PWM Confusion Explained

Confusion regarding PWM signals seems extremely common here, so I thought I’d take a moment and attempt to provide some clarity.

At its core, pulse width modulation (PWM) is simply a means of conveying information on a digital signal line by varying the duration between times that the line is held high (a digital 1) or low (digital 0).

In many applications, PWM is used to simulate an analog voltage on a digital line by varying the duty cycle, as depicted here:


The PWM frequency in these applications is derived by measuring the time between rising (or falling) edges. The duty cycle can be varied regardless of frequency, and it’s up to the use case to either read the signal digitally or filter it appropriately for use as an analog approximation.

Arduino/microcontroller hobbyists are most familiar with this type of PWM signaling (likely the root cause of the confusion). The default frequency for many of these controllers is 488Hz, and the resolution is often 8-10 bits (duty cycle resolutions of under 0.5%).


Most times when ArduPilot users speak of PWM, we are referring to a very specific protocol used by servos and ESCs, most commonly in RC hobby applications.

In this case, PWM is indeed the correct terminology, but the variation in pulse width is not duty cycle based. Rather, the frequency is typically 50Hz (20ms period), and each pulse varies in duration corresponding to a desired servo position (typically 1000-2000µs, with 1µs resolution), as depicted here:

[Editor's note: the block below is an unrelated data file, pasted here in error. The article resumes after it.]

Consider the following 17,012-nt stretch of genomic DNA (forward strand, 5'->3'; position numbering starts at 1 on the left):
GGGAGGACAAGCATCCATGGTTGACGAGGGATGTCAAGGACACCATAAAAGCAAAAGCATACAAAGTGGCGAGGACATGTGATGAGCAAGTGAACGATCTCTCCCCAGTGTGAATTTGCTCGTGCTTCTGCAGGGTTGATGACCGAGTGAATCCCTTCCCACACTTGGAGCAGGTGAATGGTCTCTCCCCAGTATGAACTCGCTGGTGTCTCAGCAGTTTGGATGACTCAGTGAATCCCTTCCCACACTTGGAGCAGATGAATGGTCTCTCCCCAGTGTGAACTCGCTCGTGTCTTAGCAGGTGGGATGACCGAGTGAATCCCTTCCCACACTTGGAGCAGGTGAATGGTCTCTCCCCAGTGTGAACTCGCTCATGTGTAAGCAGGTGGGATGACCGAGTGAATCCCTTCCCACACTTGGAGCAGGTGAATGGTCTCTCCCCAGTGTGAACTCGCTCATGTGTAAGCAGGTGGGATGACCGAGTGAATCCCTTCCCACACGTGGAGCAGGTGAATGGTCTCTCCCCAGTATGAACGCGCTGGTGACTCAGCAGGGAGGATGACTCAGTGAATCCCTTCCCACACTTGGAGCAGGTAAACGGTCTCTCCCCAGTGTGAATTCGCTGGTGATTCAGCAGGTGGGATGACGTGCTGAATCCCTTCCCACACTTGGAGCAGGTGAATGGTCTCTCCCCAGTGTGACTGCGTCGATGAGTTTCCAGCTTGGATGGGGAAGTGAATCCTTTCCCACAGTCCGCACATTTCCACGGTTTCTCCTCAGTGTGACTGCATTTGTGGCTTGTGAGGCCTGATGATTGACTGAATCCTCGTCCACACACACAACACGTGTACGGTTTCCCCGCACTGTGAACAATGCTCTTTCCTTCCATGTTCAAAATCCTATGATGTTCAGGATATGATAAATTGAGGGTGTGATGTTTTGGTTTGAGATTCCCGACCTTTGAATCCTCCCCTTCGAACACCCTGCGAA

This explains why servo input values are given in µs, and if you compare the first to the second image, it should be apparent that the two PWM signal types described in this topic are not interchangeable at all. Servo PWM signals do not vary enough in duty cycle to be useful as analog voltage approximations.


Most hobby servos and ESCs expect a servo PWM signal as depicted in the second image. These devices are supported by default in ArduPilot autopilots.

However, some motor controllers (particularly brushed motor controllers) have an input labeled “PWM.” Often, that input expects a duty cycle based signal as depicted in the first image. Others (such as Sabretooth controllers) can be configured to operate like ESCs and use servo PWM signals.

It is imperative to read the datasheet or user’s manual for your controller and understand what input signal is expected.

The good news is that ArduPilot can be configured to output duty cycle based PWM for use with brushed motor controllers:
Brushed Motors — Copter documentation (
Brushed Motors — Rover documentation (

As described in the wiki, some care must be taken when configuring ArduPilot for use with these controllers. STM32 pin grouping can present some challenges when configuring the autopilot for use with multiple types of outputs, and you may find that you end up with fewer useful output pins than you would otherwise have with a different (servo-based) output configuration.


Thank you for the clarity of your explanation,

From here:
Actually, the term “PWM” is slightly inappropriate for servos. It might better be called Pulse Length Modulation or Pulse Duration Modulation.

So if calling from day 0 PDM to the servo type signals (pulse 1000-2000 μs, repeated every 20ms (ore less)), and leave PWM for the duty cycle type (brushed motors, chopped power), and PPM for the rare PPM signals, there would be no confusion, but this has never happened in RC history.

Just to add to the confusion, the VESC ESCS call the RC PWM input “PPM” so that causes a lot of confusion when you tell someone to set the ESC to PPM mode so it works with a regular servo input.